• U.S. History - Colonial America and the New Nation
• U.S. History - Native Americans
After completing these activities, students will be able to:
• Give concrete examples of what life was like in Deerfield in the early 18th century
• Speculate on why an artifact might have been important to Deerfield inhabitants
• Compare and contrast their speculations with the findings of other classmates
• Observing and describing
• Interpreting written and visual information
• Comparing and contrasting
• Making inferences
• Thinking critically
• Representing ideas and information orally
• Working collaboratively
• Analyzing primary documents
• Information gathering and research
One to two class periods
In this lesson, students learn that they can use historical objects and documents as primary sources to help them gain an appreciation for people's lives during certain historical periods. Students learn how to describe what life may have been like for Native Americans and English colonists on the "frontier" of New England.
What information can an artifact reveal about life on the frontier in New England in the early 18th Century? Why might this item be important to the history of Deerfield, Massachusetts?
Preparing to Teach
- Become familiar with the early history of Deerfield by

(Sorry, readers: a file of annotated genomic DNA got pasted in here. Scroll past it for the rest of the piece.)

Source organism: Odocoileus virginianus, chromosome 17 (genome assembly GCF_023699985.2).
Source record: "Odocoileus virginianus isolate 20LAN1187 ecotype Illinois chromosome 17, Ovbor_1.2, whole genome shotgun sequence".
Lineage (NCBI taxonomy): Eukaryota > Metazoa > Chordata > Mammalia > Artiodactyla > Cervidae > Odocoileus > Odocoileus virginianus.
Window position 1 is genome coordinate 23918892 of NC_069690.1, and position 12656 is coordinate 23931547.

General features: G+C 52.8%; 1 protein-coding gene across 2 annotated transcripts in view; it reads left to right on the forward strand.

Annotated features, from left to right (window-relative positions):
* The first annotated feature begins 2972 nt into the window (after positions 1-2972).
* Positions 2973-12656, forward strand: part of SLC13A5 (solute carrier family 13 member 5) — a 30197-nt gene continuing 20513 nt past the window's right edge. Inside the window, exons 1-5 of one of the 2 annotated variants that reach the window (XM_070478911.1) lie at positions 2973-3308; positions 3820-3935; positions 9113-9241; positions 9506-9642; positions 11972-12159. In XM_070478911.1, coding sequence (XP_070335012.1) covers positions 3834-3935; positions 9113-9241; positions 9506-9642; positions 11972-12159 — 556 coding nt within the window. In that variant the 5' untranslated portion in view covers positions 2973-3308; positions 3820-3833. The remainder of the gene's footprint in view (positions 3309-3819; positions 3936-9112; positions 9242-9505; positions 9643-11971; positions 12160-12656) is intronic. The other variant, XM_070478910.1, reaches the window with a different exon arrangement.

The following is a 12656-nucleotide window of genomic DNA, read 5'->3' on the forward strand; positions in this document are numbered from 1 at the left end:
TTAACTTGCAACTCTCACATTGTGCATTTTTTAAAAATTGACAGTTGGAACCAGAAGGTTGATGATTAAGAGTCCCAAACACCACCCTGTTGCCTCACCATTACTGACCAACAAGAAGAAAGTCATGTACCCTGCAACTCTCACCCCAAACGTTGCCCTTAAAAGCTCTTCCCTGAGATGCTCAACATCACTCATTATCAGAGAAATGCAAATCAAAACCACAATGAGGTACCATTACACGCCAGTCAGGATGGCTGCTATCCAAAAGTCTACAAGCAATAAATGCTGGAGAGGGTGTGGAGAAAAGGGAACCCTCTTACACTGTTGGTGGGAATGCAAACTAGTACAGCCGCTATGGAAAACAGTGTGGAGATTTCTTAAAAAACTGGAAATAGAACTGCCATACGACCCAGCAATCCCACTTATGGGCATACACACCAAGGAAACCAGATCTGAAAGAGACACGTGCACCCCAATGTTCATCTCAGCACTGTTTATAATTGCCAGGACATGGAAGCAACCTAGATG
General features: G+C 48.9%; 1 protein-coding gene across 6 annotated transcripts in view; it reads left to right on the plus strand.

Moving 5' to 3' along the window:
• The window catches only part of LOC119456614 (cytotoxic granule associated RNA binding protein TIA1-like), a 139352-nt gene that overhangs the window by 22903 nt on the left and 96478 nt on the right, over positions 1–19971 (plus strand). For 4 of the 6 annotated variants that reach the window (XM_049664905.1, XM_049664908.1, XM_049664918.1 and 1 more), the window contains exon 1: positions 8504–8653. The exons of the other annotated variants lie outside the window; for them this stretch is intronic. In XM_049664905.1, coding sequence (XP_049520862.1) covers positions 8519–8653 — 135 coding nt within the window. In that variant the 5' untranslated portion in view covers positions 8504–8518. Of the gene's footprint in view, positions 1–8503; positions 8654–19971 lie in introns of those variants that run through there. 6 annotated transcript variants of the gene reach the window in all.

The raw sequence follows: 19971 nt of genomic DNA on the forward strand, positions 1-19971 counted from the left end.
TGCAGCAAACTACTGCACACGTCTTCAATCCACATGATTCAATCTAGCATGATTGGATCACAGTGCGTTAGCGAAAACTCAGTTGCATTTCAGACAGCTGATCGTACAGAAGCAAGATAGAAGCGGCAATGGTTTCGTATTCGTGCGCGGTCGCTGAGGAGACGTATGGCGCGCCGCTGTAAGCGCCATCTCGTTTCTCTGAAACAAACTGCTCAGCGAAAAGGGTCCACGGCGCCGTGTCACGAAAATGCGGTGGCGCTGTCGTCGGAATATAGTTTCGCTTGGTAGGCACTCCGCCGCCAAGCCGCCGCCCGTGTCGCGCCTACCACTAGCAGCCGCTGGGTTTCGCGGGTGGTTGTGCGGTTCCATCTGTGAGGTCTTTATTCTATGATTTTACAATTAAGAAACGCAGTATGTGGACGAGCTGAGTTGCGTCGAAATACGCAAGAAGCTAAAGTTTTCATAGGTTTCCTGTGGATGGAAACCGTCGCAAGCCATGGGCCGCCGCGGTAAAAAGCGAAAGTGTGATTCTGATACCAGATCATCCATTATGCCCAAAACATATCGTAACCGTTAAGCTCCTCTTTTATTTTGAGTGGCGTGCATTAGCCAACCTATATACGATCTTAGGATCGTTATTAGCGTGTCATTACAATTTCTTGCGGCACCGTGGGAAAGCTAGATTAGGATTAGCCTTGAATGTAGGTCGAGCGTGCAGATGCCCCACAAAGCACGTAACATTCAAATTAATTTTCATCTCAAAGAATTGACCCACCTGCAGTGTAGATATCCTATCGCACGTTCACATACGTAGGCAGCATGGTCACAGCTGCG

reading: English Colonization, by Kevin
Sweeney, in the Explanations
section of the 1704 website. From the Teacher Background
Essays of the American Centuries website, read
both Native American Presence in Deerfield, Massachusetts
and Deerfield as a Frontier Settlement
in 17th Century New England.
Teaching the Lesson
- If students are using computers in class, instruct them
to complete the Student
Activity Sheet for this lesson. If they will
be using computers elsewhere, either give them the Student
Activity Sheet URL (http://1704.deerfield.history.museum/teachers/lesson11_student.jsp),
or print the Student Activity Sheet and distribute copies
- Based on the items students choose, group students by
a class-generated list of topics related to their items.
For example, topics might include Native Americans, women,
written documents, captivity, founding a town, etc.
- Once in groups, direct students to discuss what they have
found and why it may be important to the lives of the people
in 1704 Deerfield, and to Deerfield’s history. They should
also speculate about what life may have been like for colonists
and Native Americans during this time.
- Assemble the class as a whole to compare and contrast
all of the speculations students have made. Each group should
appoint a representative to present the group's findings
to the rest of the class. Record general themes on a flipchart
From the Explanations Menu on the 1704 website:
- English Colonization, by Kevin Sweeney
From In the Classroom of the American Centuries website, (www.americancenturies.mass.edu):
New England Outpost, by Richard Melvoin
This lesson was adapted from one by the same title created by Rick Rochstroh, a teacher at Mohawk Trail Regional School in Shelburne Falls, MA.